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I continue to watch my little dashboard of San Francisco COVID-19 numbers to figure out if activities like in-person grocery shopping are ordinary errands or dangerous stunts. I watch a few numbers. Folks argue about which number to watch; and I roll my eyes: folks have settled on a few numbers to watch that are all pretty good. And because they're all pretty good, they tend to agree. Except except except not lately, not in San Francisco (and, I bet, not in California generally).

graph charting three COVID-19 measures. Two are drifting down (yay) but one stubbornly stays above the "safe" line

In late March, the numbers were above the pretty-safe line (argh), but slowly drifting down (yay). Then, in the first week of April, the state of California relaxed a bunch of restrictions on hospitals. Many people who periodically had to get tested didn't have to anymore. Maybe ½ to ⅔ as many tests took place each day.

The absolute number of new cases reported in San Francisco continued to fall. (That's the red line on my graph.) Did that mean that COVID-19 was in decline in SF? The fraction of tests in San Francisco that game back positive (the purple graph line) stopped falling; instead, it held steady. Did that mean that COVID-19 was holding on in SF, but that you might think it was in decline because fewer asymptomatic-but-infected people were getting tested?

It makes sense that the fraction of positive tests might not decline as fast as the fraction of infected people. San Francisco reports statistics for the super-duper official PCR tests administered by medical professionals. If some unhappy person gives themselves an at-home test and it's positive, that person then goes to get a super-duper official test so that their health insurance will pay for their treatment. There aren't many of these almost-certainly-infected people getting tested compared to the number of probably-not-infected hospital-people; but starting in early April, the fraction of almost-certainly-infected people went up, because many probably-not-infected hospital-people stopped getting tested.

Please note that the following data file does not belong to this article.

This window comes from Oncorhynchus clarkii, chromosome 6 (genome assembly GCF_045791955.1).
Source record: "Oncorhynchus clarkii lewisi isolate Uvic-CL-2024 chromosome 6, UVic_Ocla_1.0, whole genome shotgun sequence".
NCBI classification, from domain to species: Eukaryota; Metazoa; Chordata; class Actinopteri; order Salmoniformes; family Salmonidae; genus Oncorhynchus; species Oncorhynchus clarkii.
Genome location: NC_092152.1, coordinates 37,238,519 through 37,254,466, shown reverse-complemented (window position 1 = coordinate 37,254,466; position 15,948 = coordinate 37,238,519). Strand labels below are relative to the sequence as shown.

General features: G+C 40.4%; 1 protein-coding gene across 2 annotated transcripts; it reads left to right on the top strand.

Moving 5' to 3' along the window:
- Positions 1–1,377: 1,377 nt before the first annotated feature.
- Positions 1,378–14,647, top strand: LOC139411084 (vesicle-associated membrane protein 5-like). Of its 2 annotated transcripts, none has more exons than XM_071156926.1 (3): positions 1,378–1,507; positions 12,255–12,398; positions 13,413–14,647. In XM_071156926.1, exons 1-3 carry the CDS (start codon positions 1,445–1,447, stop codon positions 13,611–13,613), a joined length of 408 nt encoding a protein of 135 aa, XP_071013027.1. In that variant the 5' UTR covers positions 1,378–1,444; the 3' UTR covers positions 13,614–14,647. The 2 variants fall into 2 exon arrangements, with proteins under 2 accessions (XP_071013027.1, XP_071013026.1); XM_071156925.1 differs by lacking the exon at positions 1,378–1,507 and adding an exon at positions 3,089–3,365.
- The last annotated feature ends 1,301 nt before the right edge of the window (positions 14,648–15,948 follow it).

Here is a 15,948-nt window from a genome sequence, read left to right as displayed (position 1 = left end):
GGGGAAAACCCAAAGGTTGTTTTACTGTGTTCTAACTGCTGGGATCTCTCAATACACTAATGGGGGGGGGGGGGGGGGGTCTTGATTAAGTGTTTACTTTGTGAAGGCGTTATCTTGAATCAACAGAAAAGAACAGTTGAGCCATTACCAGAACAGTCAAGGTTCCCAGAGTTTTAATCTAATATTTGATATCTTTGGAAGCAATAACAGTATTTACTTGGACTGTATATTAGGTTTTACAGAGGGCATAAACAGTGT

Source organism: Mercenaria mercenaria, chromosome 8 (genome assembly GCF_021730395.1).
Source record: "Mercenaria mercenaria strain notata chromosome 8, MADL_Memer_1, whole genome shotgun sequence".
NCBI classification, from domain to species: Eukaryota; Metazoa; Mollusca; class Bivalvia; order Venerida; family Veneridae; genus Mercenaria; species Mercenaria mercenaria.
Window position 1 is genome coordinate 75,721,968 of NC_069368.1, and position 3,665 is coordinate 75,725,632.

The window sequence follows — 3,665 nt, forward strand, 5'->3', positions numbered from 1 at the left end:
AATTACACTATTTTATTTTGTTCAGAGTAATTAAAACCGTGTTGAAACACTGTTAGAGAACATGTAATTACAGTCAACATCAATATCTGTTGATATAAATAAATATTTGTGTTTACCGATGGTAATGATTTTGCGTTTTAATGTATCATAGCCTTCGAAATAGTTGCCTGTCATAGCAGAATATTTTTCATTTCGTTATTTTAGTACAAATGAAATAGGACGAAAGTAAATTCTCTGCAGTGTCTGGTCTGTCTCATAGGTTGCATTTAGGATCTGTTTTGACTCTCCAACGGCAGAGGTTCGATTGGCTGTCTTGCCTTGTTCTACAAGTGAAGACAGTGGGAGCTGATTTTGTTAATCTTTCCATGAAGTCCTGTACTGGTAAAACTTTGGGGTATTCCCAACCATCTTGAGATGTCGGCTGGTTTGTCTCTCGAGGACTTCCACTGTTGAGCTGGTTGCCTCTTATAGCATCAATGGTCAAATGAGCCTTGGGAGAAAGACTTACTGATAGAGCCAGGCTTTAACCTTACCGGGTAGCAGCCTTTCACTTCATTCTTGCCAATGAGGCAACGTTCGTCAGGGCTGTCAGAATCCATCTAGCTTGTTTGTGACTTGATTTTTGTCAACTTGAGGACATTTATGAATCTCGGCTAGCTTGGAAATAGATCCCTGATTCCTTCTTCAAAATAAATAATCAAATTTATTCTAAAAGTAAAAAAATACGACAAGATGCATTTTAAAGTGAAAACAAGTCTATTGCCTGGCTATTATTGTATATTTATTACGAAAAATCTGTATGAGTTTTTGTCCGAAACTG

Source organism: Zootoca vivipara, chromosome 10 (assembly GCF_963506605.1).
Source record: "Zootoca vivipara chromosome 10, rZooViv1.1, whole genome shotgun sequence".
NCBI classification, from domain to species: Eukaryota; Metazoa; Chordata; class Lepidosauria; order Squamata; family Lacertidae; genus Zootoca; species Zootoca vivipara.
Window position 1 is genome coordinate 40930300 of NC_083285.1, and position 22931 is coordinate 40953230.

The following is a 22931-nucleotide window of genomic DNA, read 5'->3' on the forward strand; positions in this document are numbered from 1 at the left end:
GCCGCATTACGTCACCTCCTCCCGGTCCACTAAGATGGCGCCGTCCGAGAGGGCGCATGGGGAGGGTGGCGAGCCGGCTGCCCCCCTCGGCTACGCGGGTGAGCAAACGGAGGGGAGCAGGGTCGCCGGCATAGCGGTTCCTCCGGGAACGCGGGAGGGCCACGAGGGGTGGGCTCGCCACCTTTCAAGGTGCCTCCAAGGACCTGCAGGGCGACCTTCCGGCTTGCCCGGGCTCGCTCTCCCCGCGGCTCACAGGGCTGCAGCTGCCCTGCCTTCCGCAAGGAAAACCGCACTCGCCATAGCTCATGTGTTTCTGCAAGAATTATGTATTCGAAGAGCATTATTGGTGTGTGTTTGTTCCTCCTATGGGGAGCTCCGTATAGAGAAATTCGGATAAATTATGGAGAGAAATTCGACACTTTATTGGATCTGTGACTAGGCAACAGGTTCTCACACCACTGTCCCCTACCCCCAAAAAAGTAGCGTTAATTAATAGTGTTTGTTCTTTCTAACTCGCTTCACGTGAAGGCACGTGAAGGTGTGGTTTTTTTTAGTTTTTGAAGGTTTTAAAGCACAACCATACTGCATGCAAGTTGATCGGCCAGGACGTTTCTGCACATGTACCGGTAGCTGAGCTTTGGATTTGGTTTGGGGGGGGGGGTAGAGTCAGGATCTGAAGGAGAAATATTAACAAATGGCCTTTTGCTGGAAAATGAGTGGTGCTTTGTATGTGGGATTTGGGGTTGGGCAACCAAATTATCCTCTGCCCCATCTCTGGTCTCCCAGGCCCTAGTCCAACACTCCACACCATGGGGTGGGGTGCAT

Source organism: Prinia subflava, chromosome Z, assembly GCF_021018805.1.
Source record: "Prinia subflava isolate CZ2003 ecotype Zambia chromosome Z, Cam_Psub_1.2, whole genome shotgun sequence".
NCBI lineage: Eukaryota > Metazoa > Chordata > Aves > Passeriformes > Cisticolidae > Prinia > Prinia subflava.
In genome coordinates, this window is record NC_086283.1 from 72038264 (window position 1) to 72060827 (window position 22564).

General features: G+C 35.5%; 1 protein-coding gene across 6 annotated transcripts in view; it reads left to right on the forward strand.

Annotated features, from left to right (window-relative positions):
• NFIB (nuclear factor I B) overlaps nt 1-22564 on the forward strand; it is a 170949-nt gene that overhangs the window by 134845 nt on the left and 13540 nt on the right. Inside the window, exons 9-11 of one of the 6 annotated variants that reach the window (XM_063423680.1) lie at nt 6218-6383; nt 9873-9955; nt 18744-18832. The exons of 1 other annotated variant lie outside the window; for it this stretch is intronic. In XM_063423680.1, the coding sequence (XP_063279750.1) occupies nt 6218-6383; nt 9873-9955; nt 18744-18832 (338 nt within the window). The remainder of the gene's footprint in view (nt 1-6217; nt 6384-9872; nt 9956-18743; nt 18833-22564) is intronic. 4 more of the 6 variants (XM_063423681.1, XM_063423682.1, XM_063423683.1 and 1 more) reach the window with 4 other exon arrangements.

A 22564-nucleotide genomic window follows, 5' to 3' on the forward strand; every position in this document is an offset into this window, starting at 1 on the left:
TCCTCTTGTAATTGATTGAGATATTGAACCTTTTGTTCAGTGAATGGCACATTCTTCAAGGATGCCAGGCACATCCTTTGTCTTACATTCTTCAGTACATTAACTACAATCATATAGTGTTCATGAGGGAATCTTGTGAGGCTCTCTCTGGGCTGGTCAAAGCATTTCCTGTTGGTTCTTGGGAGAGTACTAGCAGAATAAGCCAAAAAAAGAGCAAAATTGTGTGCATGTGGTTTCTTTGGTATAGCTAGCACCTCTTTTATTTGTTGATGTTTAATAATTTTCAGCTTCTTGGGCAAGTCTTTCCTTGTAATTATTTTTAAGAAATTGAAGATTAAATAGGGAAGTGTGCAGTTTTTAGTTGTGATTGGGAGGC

In hindsight, I think COVID-19 really is in decline in SF. I say that because the excellent folks at our wastewater plants are finding less COVID-19. (That's the green-brown line on my graph.). Normally, I don't pay much attention to the wastewater-COVID numbers from day to day. Those measurements are very noisy! You're looking at my graph and saying "that looks pretty jagged; you should smooth out those numbers" and I'm telling you: those are the smoothed-out numbers. If you pay too-close attention to the wastewater numbers, one day you think "OMG we cured the COVID last week but somehow it didn't make the news" and the next day you think "OMG COVID runs rampant in the streets and we are all doomed." But the wastewater numbers don't care that a bunch of hospital-people no longer need to get tested periodically. Everybody in San Francisco, uhm, contributes to our wastewater tests. And though that graph is very jagged, it's also trending down.

So instead of waiting for that purple line to descend to a "safe" level, I guess I'll just multiply together the numbers I have, compare them to the multiplied-together "safe" numbers, and act accordingly. In happier times, I might keep an eye for some smartie on Twitter to pipe up with a well-researched new "safe" level. But as Twitter continues to implode…if some smartie does try to post there, there's no guarantee that I'd notice.

Anyhow, I guess I'll go grocery shopping in-person soon; and I'll keep on keeping on looking at my little dashboard to decide whether to do things in-person or to re-retreat.